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Open the door to sustainable living

“We believe that everybody is willing to help and contribute to solving the problem, but probably a lot of people ask themselves: where do I start and will it cost me a fortune?”

From €525 million in new government for home insulation to an experimental eco-renovation of a 1733 Amsterdam canal house, everyone seems to be talking about sustainability.

We might not be able to ado much about building new wind farms or cleaning up heavy industry, but there are things that individuals can do to contribute to.

Worldwide, the earth is around one degree warmer than it was in 1880, and the annual mean temperature in the Netherlands between 1906 and 2015. But the coronavirus has proven that we can live and work in different ways, reducing our air and business travel, and showing us the possibilities (and challenges) in our own homes.

“We believe that everybody is willing to help and contribute to solving the problem but probably a lot of people ask themselves: where do I start and will it cost me a fortune?” says Fabrizio Brancacho Taico, a consultant specialising in sustainability at Expat Mortgages.

“While some tools can help restructure people’s habits and ways of living, there are a lot of ‘one-time’ changes people could make to contribute to a more sustainable world, for example when it comes to their home.”

With 14 years of experience in helping expats find mortgages and the money for renovations, this is a topic where Expat Mortgages can also point you in the right direction. Whether you are prepared (and financed) for a big change or just a few smaller ones, here are some ideas to consider.

Solar panels

More and more private individuals are equipping their homes with solar panels, and even if they are listed buildings, this is now possible. A typical cost is around €5,000 (for a saving of €500 and 1650 kg CO2 per year), you can reclaim the VAT costs and get cheap loans if you also carry out another energy saving measure. Meanwhile, the extra energy you produce can be sold back to the grid.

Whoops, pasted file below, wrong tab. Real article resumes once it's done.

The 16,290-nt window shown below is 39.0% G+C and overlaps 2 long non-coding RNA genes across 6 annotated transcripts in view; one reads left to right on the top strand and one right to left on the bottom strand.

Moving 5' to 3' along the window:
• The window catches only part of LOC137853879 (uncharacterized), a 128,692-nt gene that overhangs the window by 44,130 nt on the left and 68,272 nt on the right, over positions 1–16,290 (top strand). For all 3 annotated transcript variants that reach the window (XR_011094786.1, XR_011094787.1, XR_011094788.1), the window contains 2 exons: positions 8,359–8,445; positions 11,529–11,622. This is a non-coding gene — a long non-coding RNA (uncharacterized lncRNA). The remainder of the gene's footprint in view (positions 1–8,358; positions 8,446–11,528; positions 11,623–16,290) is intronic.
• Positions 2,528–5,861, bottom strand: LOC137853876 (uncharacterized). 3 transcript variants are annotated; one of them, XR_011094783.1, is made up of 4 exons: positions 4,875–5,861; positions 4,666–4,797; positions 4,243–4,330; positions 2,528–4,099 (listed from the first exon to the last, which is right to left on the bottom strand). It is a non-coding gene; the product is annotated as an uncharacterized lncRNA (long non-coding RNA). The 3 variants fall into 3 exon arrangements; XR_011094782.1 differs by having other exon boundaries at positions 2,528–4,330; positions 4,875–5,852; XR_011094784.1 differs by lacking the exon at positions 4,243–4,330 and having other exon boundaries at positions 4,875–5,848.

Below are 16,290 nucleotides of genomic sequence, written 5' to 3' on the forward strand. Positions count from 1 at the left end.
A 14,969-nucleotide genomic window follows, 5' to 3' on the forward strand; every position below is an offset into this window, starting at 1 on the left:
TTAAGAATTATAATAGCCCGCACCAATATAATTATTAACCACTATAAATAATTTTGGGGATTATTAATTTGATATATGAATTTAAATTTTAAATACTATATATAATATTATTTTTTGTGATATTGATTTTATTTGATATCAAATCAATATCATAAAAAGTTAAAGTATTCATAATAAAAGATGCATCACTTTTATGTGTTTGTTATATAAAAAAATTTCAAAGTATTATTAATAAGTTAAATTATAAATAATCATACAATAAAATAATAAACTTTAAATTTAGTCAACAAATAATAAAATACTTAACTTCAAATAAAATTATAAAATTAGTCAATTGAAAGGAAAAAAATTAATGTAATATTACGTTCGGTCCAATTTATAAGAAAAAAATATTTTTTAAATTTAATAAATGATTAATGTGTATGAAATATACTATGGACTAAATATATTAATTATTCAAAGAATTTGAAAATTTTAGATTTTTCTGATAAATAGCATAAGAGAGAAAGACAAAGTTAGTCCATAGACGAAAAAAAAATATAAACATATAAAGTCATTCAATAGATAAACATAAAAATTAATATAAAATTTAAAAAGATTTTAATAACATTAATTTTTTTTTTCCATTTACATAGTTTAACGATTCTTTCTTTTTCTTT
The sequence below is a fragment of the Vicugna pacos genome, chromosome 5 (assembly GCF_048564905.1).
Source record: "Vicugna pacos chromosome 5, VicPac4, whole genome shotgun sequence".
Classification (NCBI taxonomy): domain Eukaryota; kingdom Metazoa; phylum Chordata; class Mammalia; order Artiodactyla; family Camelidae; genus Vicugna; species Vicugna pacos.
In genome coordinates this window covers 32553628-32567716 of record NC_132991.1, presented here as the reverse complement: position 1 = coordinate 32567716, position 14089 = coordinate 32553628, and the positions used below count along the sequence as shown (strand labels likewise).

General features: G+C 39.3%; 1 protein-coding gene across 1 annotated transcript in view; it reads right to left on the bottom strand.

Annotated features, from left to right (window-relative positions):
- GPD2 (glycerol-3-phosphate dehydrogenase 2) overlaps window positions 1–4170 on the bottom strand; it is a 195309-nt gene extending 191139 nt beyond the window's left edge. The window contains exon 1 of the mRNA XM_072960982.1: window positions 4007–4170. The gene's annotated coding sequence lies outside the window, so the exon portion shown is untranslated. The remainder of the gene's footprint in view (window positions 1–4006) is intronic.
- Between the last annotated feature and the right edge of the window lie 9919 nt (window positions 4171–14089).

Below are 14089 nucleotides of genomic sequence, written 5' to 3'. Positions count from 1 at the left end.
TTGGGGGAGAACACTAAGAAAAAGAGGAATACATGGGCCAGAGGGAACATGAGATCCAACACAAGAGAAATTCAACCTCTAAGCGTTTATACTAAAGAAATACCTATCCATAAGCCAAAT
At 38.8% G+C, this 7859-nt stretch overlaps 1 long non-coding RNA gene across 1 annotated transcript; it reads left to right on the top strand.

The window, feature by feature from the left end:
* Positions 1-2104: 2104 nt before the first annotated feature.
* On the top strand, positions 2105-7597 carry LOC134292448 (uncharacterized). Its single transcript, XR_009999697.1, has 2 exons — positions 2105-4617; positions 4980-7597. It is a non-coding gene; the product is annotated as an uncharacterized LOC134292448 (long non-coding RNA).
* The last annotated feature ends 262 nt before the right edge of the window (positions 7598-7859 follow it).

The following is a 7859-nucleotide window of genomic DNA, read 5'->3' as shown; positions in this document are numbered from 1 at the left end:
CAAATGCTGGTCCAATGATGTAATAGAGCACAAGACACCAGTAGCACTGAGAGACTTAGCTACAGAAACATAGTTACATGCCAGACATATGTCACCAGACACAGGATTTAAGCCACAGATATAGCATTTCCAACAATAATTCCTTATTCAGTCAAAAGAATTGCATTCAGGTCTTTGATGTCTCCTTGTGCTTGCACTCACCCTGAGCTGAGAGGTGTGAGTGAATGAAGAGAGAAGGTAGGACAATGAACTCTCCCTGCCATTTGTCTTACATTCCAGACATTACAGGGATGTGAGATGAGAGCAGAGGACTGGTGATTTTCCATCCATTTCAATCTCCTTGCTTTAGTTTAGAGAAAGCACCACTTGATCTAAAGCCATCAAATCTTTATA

The shell: walls, roof, floor and windows

Cavity wall insulation will set you back €5,000 (check if you need planning permission) but it will also save €500 and around 1,550kg CO2 per year. Most houses are built with an inner and an outer wall, which can be filled with special insulation – helping to stop it leaching 20% of its heat simply through the walls.

Roof insulation will cost a similar amount (and this is something you should always check when buying a home because houses built before 1965 were generally not insulated at all!). There are all sorts of materials that can be used, such as wool, wood shavings and hemp fibres, which also help with moisture regulation.

Floor insulation typically costs less, at around €1,500 for the average home, and can save €150 and 650 kg CO2 per year. You might notice the difference instantly with warmer feet. And don’t forget your windows, as there are all kinds of high quality, insulative glass now available. For all these measures, houses vary wildly and it is worth asking a building expert for advice.

There is some debate about heat pumps, but it’s important to note that it is only worth looking at this option if you have already brought your home insulation up to a very good standard. A pump, which works by extracting heat from the outside air and transferring it to the house (or vice versa), typically costs €4,500 and saves €210 and 1200 kg CO2 per year. It may need a permit, and there are rules about how close it can be to a neighbour’s house (to limit noise nuisance).

Your mum probably told you to turn off the light when you left your room and luckily there are all sorts of gadgets nowadays to automate electricity use as part of a smart home. Think about smart thermostats on radiators, energy saving lights, plugs and devices that don’t need to use up electricity on ‘standby’ mode.

Mortgage lenders offer extra incentives for you to ‘green’ your house, and if you plan to do this you can borrow 106% of the value rather than the normal 100%. There are various government <a href=””>subsidies</a> and funds for individuals and also for home associations (VVEs) if they are planning to carry out several greening measures.

The Expat Mortgages team is ready to help you discover the possibilities and advise you on what best fits your specific situation. Schedule a meeting with one of our consultants and let us help you contribute to a more sustainable world!


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